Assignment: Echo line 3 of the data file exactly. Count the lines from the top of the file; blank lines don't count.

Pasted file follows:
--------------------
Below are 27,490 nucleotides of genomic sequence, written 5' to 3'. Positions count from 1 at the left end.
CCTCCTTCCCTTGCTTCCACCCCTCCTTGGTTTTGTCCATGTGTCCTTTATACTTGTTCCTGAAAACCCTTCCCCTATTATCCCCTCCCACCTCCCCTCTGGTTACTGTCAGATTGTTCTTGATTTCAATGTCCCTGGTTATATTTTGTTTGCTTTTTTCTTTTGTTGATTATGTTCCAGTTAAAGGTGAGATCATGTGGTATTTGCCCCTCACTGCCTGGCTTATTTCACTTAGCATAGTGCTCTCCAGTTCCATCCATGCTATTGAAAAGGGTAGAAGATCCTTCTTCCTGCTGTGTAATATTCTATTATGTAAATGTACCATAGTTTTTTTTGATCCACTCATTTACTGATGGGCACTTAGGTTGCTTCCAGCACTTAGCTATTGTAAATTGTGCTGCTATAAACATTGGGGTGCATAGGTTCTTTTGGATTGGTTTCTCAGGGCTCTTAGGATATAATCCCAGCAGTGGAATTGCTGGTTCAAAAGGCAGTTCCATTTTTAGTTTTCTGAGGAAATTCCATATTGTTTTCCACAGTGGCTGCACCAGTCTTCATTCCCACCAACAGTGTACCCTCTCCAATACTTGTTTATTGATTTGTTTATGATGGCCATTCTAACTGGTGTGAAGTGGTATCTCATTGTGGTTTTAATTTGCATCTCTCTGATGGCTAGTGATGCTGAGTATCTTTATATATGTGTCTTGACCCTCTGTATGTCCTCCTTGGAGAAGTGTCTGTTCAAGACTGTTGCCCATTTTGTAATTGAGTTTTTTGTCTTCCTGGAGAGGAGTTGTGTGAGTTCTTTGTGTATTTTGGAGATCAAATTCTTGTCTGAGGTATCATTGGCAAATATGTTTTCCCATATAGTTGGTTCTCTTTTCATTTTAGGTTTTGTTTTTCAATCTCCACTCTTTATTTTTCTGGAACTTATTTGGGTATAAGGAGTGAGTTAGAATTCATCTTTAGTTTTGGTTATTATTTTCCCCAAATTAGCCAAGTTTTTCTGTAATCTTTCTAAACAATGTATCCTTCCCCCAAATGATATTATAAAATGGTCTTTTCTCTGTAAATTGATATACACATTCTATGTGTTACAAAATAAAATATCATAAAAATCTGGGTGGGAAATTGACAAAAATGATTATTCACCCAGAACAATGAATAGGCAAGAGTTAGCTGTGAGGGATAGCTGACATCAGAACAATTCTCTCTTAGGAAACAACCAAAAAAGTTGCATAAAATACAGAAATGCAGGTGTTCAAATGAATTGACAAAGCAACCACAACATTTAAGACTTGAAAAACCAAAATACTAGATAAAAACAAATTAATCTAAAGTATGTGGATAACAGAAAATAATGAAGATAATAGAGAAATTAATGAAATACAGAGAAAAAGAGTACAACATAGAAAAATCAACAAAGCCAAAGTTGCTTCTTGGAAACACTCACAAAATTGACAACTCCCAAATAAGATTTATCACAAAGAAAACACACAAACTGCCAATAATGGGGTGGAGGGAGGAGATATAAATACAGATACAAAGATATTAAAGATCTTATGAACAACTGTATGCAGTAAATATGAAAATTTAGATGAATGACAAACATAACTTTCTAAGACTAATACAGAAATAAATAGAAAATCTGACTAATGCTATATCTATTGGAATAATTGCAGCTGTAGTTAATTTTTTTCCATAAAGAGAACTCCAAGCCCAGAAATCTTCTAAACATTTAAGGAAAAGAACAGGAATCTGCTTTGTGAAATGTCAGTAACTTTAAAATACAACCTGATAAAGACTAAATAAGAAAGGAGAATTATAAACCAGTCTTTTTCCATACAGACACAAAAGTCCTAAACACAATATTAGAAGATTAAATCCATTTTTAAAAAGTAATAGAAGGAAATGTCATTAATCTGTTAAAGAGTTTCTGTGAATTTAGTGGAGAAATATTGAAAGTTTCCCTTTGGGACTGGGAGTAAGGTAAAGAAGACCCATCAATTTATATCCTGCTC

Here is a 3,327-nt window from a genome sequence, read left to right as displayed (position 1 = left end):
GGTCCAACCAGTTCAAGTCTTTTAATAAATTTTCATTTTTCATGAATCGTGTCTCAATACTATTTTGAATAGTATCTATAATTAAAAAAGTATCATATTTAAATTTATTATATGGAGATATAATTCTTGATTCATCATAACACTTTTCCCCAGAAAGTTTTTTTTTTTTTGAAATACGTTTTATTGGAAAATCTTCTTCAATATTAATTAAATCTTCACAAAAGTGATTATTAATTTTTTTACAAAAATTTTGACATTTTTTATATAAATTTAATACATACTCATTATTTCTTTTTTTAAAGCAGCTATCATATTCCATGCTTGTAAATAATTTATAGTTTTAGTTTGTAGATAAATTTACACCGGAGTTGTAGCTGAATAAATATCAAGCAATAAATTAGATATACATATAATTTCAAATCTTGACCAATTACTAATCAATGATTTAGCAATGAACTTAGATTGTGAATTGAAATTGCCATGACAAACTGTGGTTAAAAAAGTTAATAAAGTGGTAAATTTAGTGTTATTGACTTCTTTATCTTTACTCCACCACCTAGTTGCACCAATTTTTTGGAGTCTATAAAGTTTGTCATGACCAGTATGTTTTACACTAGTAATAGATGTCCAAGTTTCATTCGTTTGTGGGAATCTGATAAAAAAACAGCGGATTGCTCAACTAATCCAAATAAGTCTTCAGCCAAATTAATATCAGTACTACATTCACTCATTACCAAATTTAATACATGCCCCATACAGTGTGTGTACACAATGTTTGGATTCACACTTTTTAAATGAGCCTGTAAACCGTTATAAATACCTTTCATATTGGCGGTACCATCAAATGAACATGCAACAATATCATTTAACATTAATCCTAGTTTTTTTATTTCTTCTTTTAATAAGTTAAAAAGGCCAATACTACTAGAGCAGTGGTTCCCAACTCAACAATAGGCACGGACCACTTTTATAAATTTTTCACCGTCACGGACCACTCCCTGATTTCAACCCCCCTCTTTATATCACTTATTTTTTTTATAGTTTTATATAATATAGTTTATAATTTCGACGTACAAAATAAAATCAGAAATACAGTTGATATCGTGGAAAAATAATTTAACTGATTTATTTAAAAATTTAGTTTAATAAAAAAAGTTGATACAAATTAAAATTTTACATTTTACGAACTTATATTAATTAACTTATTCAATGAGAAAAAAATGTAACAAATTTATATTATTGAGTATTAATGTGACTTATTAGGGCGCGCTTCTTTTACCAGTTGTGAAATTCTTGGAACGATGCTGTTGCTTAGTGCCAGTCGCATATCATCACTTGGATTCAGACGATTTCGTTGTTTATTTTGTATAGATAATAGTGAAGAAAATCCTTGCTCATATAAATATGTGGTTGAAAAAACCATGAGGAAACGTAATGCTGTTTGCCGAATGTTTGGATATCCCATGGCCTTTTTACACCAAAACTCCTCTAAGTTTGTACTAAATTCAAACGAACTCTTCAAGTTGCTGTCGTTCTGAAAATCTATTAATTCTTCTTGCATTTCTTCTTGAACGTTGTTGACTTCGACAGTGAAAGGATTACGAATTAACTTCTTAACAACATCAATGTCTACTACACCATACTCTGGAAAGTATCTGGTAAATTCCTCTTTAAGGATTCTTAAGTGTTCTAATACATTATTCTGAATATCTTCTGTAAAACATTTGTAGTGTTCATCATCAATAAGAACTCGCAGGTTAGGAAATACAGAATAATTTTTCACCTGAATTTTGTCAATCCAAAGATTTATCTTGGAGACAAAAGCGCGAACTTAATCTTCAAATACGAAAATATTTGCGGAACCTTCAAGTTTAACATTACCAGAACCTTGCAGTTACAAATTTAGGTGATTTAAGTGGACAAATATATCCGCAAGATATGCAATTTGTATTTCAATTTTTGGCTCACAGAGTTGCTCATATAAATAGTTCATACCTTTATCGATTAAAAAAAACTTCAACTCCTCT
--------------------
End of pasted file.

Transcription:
Here is a 3,327-nt window from a genome sequence, read left to right as displayed (position 1 = left end):